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Direct-acting antivirals are effective for chronic hepatitis C treatment in elderly patients: a real-world study of 17487 patients

Su, Fenga,d; Beste, Lauren A.b,c,e; Green, Pamela K.b; Berry, Kristinb; Ioannou, George N.a,b,d

European Journal of Gastroenterology & Hepatology: June 2017 - Volume 29 - Issue 6 - p 686–693
doi: 10.1097/MEG.0000000000000858
Original Articles: Hepatitis

Background: The mean age of patients with chronic hepatitis C virus (HCV) infection in the USA has been increasing. Despite the increasing proportion of HCV-infected elderly patients, this group is under-represented in clinical trials of HCV treatment.

Aim: We aimed to describe the real-world effectiveness of direct-acting antivirals (DAAs) among elderly patients.

Patients and methods: We retrospectively identified 17 487 HCV-infected patients who were started on treatment with sofosbuvir, ledipasvir/sofosbuvir, or paritaprevir/ombitasvir/ritonavir/dasabuvir-based regimens in the Veterans Affairs Healthcare System between 1 January 2014 and 30 June 2015. We ascertained sustained virologic response (SVR) rates in patients aged below 55, 55–59, 60–64, 65–69, 70–74, and 75 years or older and performed multivariable logistic regression to determine whether age predicted SVR.

Results: Overall unadjusted SVR rates were 91.2% [95% confidence interval (CI): 89.7–92.4], 89.8% (95% CI: 88.8–90.7), 90.8% (95% CI: 90.1–91.6), 91.1% (95% CI: 90.1–91.9), 90.0% (95% CI: 86.9–92.4), and 93.8% (95% CI: 88.8–96.7) in patients aged below 55, 55–59, 60–64, 65–69, 70–74, and 75 years or older. Unadjusted SVR rates were similar in all age groups after stratifying by genotype, treatment regimen, stage of liver disease, and treatment experience. In multivariate models, age was not predictive of SVR after adjusting for confounders.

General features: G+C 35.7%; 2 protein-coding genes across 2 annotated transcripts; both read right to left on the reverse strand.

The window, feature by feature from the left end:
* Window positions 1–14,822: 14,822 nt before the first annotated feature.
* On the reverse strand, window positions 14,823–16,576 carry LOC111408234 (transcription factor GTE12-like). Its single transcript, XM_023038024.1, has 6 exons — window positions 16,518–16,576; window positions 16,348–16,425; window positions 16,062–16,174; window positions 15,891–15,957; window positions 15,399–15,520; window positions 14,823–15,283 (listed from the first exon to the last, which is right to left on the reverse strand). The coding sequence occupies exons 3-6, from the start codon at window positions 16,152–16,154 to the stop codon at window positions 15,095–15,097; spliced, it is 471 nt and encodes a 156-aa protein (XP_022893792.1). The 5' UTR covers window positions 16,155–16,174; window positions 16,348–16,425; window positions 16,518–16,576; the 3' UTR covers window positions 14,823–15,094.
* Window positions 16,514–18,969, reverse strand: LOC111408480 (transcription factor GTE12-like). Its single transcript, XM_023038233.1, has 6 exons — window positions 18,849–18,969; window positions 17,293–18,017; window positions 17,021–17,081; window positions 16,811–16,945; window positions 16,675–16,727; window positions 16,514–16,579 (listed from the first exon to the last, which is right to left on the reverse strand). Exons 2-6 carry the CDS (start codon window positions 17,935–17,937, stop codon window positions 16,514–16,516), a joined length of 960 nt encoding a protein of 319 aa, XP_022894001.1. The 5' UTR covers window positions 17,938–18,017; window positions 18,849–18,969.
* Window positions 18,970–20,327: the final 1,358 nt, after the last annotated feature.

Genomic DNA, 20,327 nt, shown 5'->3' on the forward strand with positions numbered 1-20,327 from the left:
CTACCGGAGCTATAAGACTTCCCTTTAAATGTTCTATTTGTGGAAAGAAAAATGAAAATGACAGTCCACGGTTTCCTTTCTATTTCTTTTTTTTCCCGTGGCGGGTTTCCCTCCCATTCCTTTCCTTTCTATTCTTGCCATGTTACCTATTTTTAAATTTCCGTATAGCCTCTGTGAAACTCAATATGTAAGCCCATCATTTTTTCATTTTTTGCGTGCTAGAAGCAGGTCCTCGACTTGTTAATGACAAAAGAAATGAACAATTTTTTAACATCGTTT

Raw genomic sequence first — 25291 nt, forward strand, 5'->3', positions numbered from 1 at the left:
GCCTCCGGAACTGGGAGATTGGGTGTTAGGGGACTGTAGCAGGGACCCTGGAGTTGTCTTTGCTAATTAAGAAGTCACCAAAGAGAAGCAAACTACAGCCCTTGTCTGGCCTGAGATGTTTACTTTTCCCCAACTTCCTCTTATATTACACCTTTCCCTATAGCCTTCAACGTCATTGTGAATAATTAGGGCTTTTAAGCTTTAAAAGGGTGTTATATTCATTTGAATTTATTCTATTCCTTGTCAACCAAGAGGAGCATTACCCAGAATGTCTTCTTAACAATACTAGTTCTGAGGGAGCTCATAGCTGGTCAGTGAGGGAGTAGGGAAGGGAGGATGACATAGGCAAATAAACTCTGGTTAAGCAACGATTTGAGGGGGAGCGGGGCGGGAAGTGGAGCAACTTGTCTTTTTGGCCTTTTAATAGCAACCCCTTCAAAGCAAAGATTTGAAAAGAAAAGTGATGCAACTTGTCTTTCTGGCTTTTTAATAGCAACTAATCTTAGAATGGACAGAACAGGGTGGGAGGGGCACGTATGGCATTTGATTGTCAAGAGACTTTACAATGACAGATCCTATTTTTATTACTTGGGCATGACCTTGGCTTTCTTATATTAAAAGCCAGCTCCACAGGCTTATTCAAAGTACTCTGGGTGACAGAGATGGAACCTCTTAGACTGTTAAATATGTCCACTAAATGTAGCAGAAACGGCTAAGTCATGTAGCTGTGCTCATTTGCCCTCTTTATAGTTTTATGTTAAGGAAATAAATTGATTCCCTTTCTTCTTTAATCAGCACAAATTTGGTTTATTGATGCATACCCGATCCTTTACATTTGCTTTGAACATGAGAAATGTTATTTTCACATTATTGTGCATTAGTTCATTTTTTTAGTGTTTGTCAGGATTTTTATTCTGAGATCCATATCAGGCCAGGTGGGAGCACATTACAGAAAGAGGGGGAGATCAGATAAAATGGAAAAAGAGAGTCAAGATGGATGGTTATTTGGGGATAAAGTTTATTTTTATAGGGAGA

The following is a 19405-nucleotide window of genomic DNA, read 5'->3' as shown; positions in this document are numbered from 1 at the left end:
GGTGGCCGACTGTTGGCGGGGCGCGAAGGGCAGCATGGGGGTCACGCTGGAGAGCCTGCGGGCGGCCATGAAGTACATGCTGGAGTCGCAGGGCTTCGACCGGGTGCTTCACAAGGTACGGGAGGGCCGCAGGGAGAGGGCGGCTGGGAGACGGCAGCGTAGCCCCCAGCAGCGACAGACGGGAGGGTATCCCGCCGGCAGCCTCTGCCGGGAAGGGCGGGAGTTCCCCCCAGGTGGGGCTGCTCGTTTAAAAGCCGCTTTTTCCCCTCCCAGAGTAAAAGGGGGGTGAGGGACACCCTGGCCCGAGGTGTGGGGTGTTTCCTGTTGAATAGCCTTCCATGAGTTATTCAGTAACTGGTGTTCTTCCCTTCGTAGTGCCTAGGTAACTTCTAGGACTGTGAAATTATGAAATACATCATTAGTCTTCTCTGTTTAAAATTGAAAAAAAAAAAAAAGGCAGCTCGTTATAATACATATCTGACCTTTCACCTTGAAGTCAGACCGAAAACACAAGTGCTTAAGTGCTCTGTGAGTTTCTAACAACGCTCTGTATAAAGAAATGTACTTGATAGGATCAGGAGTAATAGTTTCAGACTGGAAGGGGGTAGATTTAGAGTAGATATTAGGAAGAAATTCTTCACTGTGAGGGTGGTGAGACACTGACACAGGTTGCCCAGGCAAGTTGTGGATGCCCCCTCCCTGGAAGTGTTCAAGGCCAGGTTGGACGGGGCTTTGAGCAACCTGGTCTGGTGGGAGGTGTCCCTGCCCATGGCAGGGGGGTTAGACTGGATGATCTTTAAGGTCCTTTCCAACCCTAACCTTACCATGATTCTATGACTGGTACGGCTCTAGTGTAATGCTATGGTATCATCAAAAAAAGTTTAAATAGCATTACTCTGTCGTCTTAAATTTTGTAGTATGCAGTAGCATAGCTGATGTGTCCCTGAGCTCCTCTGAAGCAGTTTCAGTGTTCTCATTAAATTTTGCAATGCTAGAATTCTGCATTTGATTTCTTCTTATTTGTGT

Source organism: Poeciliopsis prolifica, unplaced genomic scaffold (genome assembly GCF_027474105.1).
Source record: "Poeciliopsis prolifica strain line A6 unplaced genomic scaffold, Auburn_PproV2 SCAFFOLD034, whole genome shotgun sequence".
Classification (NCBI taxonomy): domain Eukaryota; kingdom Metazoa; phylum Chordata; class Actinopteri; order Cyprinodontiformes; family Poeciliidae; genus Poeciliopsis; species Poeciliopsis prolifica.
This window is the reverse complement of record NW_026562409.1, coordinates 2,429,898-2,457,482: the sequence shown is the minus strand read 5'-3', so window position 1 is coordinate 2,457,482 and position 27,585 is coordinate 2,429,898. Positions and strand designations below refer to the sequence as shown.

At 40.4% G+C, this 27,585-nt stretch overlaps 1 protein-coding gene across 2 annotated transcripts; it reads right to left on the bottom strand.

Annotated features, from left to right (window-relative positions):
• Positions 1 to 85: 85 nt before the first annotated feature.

Conclusion: DAAs produce high rates of SVR in all age groups, including patients in our oldest age category (≥75 years). Advanced age in and of itself should not be considered a barrier to initiating DAA treatment.

aDivision of Gastroenterology

bHealth Services Research and Development

cDivision of General Internal Medicine, Veterans Affairs Puget Sound Health Care System

Divisions of dGastroenterology

eGeneral Internal Medicine, University of Washington, Seattle, Washington, USA

Correspondence to George N. Ioannou, BMBCh, MS, Division of Gastroenterology, Veterans Affairs Puget Sound Health Care System, S-111-Gastro, 1660 S. Columbian Way, Seattle, WA 98108, USA Tel: +1 206 277 3136; fax: +1 206 764 2232; e-mail: georgei@medicine.washington.edu

Received December 5, 2016

Accepted January 24, 2017

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